They say you get what you pay for and most of the time this is right, but in an annual taste test, conducted today by Good Housekeeping, posh retailers Fortnum & Mason held their heads in shame as they were trumped by budget store Aldi in a Christmas pudding taste test. The exclusive department store Fortnum & Mason put forward a version that cost a whopping £24.95, and pitted it against Aldi’s orange topped £7.99 offering.
Discerning judges however decided that Aldi’s version was good enough to claim the runners up crown and described it as ”delicious” and ”a real bargain”, while Fortnum & Mason’s £24.95 version was ”a real disappointment” and they placed it 29th place out of 32 tested. The overall winner was Waitrose with a cherry and almond-topped pudding that came with seasonal edible glitter.
But this was not the only embarrassment for the posh shop, as they also scored a derisory last in the cranberry sauce test, with their jar that retails at a tongue tingling £10.95 per jar, a category won by a £1.49 version by Tesco. Good Housekeeping conducts their annual tests on traditional Christmas food and drink from more than 20 retailers this year.
The lucky testers scoff and quaff their way through samples of champagne, smoked salmon, turkey, cranberry sauce, stuffing, Christmas pudding, brandy butter, mince pies, mulled wine, Christmas cake and Stilton.
Their general consensus was that shoppers ”should head to the supermarkets” for the best Christmas cakes, recommending supermarket own brands.
However, when it came to the mince pie category, specialists such as Bettys, Bertinet, Rose Prince, Harrods and Gail’s dominated, with Morrisons being the only shortlisted supermarket. In the champagne category Waitrose won with its Brut Special Reserve Vintage 2004, with Sainsbury’s Taste The Difference Premier Cru Vintage 2005 and Tesco’s Premier Cru NV both judged runners-up. Aldi was also judged a runner-up in the smoked salmon category, won by Scottish producer Uig Lodge.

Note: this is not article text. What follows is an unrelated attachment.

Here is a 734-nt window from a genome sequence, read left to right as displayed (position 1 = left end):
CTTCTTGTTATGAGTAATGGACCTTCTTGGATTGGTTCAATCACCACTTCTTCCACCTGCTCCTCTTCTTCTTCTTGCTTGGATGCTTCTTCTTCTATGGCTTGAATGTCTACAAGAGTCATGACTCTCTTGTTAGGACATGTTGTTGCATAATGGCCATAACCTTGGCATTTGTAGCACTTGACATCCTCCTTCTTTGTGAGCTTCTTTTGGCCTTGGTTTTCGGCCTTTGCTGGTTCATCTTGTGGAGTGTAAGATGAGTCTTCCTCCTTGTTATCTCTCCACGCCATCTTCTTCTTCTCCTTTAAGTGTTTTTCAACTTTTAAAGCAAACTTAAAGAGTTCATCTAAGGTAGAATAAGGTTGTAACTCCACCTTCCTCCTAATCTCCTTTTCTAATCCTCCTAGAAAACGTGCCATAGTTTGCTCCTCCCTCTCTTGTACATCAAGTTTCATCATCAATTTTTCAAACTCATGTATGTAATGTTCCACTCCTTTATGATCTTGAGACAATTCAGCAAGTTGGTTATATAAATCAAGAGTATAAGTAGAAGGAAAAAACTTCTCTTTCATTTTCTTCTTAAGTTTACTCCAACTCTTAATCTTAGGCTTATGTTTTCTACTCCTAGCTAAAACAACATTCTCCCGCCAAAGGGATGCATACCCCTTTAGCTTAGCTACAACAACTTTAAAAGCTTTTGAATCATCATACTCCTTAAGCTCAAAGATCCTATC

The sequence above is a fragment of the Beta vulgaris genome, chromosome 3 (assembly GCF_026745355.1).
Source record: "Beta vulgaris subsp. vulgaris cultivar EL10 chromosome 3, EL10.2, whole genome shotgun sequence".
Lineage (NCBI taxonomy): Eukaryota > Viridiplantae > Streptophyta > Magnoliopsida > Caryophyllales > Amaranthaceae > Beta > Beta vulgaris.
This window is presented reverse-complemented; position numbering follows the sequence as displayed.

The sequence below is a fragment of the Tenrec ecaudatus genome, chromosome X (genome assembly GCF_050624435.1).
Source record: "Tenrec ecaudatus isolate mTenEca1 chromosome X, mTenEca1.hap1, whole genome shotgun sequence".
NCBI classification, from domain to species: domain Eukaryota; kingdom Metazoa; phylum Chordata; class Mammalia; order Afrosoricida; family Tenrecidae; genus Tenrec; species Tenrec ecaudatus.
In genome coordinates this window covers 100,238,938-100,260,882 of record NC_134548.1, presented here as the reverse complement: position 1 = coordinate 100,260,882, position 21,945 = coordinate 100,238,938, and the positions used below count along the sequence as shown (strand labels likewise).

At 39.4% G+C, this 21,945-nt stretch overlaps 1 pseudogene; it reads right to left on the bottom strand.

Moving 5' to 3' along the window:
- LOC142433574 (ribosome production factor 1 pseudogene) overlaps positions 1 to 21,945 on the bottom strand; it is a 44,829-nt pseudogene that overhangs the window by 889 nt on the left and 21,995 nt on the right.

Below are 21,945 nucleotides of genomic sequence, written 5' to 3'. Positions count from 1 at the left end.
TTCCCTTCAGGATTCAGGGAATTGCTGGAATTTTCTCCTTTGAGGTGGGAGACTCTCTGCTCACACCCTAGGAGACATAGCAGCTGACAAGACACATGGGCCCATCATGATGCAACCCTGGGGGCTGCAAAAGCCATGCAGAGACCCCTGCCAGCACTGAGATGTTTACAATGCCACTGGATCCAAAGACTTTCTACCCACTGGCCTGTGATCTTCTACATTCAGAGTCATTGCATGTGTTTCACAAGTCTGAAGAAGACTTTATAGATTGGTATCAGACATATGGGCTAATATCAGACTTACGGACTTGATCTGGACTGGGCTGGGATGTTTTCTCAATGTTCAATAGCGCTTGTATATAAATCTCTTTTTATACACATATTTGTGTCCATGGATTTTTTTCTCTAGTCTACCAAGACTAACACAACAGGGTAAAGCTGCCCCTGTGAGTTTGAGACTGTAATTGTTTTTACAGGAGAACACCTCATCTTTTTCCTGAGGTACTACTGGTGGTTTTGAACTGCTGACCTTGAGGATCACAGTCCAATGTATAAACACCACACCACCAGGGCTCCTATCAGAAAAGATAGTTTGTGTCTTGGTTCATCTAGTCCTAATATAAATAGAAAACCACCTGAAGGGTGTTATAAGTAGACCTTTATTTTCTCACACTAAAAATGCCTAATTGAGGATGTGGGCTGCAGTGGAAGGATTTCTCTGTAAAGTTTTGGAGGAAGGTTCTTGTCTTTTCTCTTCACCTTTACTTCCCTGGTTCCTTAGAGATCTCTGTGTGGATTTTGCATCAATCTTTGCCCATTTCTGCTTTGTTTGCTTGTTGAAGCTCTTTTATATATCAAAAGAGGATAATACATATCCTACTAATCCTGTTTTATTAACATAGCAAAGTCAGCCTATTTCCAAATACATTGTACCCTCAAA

And if you are after a reasonably priced turkey then head for The Co-operative, as they won the title of best turkey supplier with its British Elmwood frozen turkey, with Morrisons named runner-up with its frozen M Bronze free range British turkey.
Good Housekeeping consumer director Caroline Bloor said: “Shopping for Christmas dinner – one of the most eagerly anticipated meals of the year – can be very stressful. Deciding what to choose when faced with products you may only buy once a year can be hit and miss.
That’s why we’ve done all the hard work for you and tracked down the best options across 11 categories. Our annual Good Housekeeping Tried and Tested special on festive foods proves you don’t need to bust the budget buying expensive names to treat everyone to something special. In most categories, the overall winner is from a high street supermarket. If you’re going to splash out, save your money for the smoked salmon and mince pies.”